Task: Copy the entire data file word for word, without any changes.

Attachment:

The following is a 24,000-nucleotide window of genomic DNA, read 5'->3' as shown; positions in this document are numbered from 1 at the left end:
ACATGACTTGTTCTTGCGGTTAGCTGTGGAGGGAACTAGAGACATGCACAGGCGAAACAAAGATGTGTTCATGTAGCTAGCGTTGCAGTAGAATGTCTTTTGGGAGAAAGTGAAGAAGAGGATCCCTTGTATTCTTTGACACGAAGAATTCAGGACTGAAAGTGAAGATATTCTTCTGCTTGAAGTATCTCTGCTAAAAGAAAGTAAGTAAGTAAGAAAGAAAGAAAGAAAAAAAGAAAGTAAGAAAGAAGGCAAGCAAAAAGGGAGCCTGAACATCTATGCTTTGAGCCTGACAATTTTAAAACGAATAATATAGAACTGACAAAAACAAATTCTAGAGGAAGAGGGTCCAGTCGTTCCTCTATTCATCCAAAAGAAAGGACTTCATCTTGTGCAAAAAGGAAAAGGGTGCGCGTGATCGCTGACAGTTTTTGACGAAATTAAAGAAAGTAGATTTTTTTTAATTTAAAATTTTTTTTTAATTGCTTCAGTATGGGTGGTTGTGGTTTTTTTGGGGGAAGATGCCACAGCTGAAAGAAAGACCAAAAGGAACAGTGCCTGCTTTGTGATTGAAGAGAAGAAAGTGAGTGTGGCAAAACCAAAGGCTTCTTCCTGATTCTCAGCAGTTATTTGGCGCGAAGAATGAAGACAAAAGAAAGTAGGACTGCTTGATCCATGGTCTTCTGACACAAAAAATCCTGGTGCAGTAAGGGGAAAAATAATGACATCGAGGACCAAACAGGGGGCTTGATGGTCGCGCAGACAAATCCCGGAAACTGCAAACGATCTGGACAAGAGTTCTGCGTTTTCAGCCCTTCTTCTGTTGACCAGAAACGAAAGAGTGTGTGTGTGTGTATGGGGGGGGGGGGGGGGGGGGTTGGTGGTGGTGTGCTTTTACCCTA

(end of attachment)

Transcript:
The following is a 24,000-nucleotide window of genomic DNA, read 5'->3' as shown; positions in this document are numbered from 1 at the left end:
ACATGACTTGTTCTTGCGGTTAGCTGTGGAGGGAACTAGAGACATGCACAGGCGAAACAAAGATGTGTTCATGTAGCTAGCGTTGCAGTAGAATGTCTTTTGGGAGAAAGTGAAGAAGAGGATCCCTTGTATTCTTTGACACGAAGAATTCAGGACTGAAAGTGAAGATATTCTTCTGCTTGAAGTATCTCTGCTAAAAGAAAGTAAGTAAGTAAGAAAGAAAGAAAGAAAAAAAGAAAGTAAGAAAGAAGGCAAGCAAAAAGGGAGCCTGAACATCTATGCTTTGAGCCTGACAATTTTAAAACGAATAATATAGAACTGACAAAAACAAATTCTAGAGGAAGAGGGTCCAGTCGTTCCTCTATTCATCCAAAAGAAAGGACTTCATCTTGTGCAAAAAGGAAAAGGGTGCGCGTGATCGCTGACAGTTTTTGACGAAATTAAAGAAAGTAGATTTTTTTTAATTTAAAATTTTTTTTTAATTGCTTCAGTATGGGTGGTTGTGGTTTTTTTGGGGGAAGATGCCACAGCTGAAAGAAAGACCAAAAGGAACAGTGCCTGCTTTGTGATTGAAGAGAAGAAAGTGAGTGTGGCAAAACCAAAGGCTTCTTCCTGATTCTCAGCAGTTATTTGGCGCGAAGAATGAAGACAAAAGAAAGTAGGACTGCTTGATCCATGGTCTTCTGACACAAAAAATCCTGGTGCAGTAAGGGGAAAAATAATGACATCGAGGACCAAACAGGGGGCTTGATGGTCGCGCAGACAAATCCCGGAAACTGCAAACGATCTGGACAAGAGTTCTGCGTTTTCAGCCCTTCTTCTGTTGACCAGAAACGAAAGAGTGTGTGTGTGTGTATGGGGGGGGGGGGGGGGGGGGTTGGTGGTGGTGTGCTTTTACCCTA